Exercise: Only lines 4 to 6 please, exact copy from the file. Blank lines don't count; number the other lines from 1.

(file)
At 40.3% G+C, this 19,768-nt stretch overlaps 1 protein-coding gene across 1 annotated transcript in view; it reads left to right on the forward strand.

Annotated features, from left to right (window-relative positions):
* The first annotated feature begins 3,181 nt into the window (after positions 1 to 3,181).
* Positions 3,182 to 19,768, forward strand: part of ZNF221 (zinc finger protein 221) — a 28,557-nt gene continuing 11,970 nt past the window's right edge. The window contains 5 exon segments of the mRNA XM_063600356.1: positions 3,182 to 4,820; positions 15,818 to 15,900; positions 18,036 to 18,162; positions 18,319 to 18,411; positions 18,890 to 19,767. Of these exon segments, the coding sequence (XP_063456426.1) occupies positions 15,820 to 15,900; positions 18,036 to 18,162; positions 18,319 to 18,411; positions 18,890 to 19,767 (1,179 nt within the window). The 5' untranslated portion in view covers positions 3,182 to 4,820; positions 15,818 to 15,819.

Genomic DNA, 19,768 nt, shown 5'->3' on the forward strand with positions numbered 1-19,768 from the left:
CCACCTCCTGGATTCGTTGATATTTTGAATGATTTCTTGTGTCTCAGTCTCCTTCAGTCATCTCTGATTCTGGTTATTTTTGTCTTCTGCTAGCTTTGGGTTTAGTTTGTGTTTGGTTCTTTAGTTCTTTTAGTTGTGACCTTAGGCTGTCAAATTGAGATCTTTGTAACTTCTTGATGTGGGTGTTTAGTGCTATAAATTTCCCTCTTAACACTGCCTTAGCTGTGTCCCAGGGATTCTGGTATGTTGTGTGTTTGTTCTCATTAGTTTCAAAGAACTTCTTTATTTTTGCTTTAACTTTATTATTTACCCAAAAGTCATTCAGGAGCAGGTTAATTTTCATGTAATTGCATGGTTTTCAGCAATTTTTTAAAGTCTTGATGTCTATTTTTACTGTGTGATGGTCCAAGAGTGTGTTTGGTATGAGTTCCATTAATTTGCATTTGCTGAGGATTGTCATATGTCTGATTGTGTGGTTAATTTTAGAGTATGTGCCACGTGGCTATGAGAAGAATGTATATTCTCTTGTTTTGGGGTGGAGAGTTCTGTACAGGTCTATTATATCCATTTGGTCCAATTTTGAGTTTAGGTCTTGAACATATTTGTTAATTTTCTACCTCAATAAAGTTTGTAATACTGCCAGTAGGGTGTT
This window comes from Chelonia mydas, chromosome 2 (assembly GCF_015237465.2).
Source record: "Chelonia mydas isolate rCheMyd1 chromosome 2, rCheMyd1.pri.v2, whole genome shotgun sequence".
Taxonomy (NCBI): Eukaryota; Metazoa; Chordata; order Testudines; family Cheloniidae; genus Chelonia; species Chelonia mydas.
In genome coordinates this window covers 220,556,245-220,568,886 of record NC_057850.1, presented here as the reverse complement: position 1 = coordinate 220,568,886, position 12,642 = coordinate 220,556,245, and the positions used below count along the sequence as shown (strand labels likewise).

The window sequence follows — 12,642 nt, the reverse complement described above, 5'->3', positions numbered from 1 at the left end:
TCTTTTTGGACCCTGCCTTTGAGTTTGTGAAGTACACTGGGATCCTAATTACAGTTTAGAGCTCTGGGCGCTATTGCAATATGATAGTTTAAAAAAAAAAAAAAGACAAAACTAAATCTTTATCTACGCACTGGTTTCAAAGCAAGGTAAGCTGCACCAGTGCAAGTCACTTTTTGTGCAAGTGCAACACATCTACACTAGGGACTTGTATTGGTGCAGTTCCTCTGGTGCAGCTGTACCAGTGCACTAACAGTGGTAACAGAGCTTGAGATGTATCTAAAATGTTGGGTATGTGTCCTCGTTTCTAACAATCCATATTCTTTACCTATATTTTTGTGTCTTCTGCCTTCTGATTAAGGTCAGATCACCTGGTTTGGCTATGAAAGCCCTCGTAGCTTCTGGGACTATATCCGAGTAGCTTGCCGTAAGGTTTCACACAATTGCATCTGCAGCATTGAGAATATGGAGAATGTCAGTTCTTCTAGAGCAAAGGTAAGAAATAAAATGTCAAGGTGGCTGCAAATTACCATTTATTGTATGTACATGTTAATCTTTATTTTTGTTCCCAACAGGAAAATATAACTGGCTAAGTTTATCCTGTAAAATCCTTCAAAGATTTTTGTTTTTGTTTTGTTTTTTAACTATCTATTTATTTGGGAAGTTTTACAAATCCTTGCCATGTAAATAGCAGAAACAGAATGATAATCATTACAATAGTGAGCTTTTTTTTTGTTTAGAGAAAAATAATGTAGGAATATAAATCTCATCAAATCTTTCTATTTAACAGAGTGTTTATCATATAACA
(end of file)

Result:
* Positions 3,182 to 19,768, forward strand: part of ZNF221 (zinc finger protein 221) — a 28,557-nt gene continuing 11,970 nt past the window's right edge. The window contains 5 exon segments of the mRNA XM_063600356.1: positions 3,182 to 4,820; positions 15,818 to 15,900; positions 18,036 to 18,162; positions 18,319 to 18,411; positions 18,890 to 19,767. Of these exon segments, the coding sequence (XP_063456426.1) occupies positions 15,820 to 15,900; positions 18,036 to 18,162; positions 18,319 to 18,411; positions 18,890 to 19,767 (1,179 nt within the window). The 5' untranslated portion in view covers positions 3,182 to 4,820; positions 15,818 to 15,819.

Genomic DNA, 19,768 nt, shown 5'->3' on the forward strand with positions numbered 1-19,768 from the left:
CCACCTCCTGGATTCGTTGATATTTTGAATGATTTCTTGTGTCTCAGTCTCCTTCAGTCATCTCTGATTCTGGTTATTTTTGTCTTCTGCTAGCTTTGGGTTTAGTTTGTGTTTGGTTCTTTAGTTCTTTTAGTTGTGACCTTAGGCTGTCAAATTGAGATCTTTGTAACTTCTTGATGTGGGTGTTTAGTGCTATAAATTTCCCTCTTAACACTGCCTTAGCTGTGTCCCAGGGATTCTGGTATGTTGTGTGTTTGTTCTCATTAGTTTCAAAGAACTTCTTTATTTTTGCTTTAACTTTATTATTTACCCAAAAGTCATTCAGGAGCAGGTTAATTTTCATGTAATTGCATGGTTTTCAGCAATTTTTTAAAGTCTTGATGTCTATTTTTACTGTGTGATGGTCCAAGAGTGTGTTTGGTATGAGTTCCATTAATTTGCATTTGCTGAGGATTGTCATATGTCTGATTGTGTGGTTAATTTTAGAGTATGTGCCACGTGGCTATGAGAAGAATGTATATTCTCTTGTTTTGGGGTGGAGAGTTCTGTACAGGTCTATTATATCCATTTGGTCCAATTTTGAGTTTAGGTCTTGAACATATTTGTTAATTTTCTACCTCAATAAAGTTTGTAATACTGCCAGTAGGGTGTT